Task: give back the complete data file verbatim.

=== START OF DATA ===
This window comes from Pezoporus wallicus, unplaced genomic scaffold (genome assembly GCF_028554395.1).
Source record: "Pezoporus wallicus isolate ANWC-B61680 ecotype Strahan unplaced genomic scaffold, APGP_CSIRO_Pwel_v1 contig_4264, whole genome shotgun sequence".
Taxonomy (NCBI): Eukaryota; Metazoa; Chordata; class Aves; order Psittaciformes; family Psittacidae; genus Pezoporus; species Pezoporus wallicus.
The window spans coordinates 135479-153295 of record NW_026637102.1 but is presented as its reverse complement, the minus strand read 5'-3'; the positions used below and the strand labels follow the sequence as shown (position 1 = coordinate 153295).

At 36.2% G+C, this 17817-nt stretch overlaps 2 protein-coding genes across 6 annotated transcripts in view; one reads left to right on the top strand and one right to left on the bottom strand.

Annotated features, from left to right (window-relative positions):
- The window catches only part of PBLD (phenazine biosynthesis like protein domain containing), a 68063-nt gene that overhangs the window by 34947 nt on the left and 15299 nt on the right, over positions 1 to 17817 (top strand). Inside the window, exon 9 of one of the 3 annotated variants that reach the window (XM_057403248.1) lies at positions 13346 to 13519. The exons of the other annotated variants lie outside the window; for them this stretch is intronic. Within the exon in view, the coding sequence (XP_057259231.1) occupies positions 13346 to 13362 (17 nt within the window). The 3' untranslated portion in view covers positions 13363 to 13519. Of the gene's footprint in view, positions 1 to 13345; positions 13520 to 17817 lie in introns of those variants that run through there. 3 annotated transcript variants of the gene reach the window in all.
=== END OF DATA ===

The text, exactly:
This window comes from Pezoporus wallicus, unplaced genomic scaffold (genome assembly GCF_028554395.1).
Source record: "Pezoporus wallicus isolate ANWC-B61680 ecotype Strahan unplaced genomic scaffold, APGP_CSIRO_Pwel_v1 contig_4264, whole genome shotgun sequence".
Taxonomy (NCBI): Eukaryota; Metazoa; Chordata; class Aves; order Psittaciformes; family Psittacidae; genus Pezoporus; species Pezoporus wallicus.
The window spans coordinates 135479-153295 of record NW_026637102.1 but is presented as its reverse complement, the minus strand read 5'-3'; the positions used below and the strand labels follow the sequence as shown (position 1 = coordinate 153295).

At 36.2% G+C, this 17817-nt stretch overlaps 2 protein-coding genes across 6 annotated transcripts in view; one reads left to right on the top strand and one right to left on the bottom strand.

Annotated features, from left to right (window-relative positions):
- The window catches only part of PBLD (phenazine biosynthesis like protein domain containing), a 68063-nt gene that overhangs the window by 34947 nt on the left and 15299 nt on the right, over positions 1 to 17817 (top strand). Inside the window, exon 9 of one of the 3 annotated variants that reach the window (XM_057403248.1) lies at positions 13346 to 13519. The exons of the other annotated variants lie outside the window; for them this stretch is intronic. Within the exon in view, the coding sequence (XP_057259231.1) occupies positions 13346 to 13362 (17 nt within the window). The 3' untranslated portion in view covers positions 13363 to 13519. Of the gene's footprint in view, positions 1 to 13345; positions 13520 to 17817 lie in introns of those variants that run through there. 3 annotated transcript variants of the gene reach the window in all.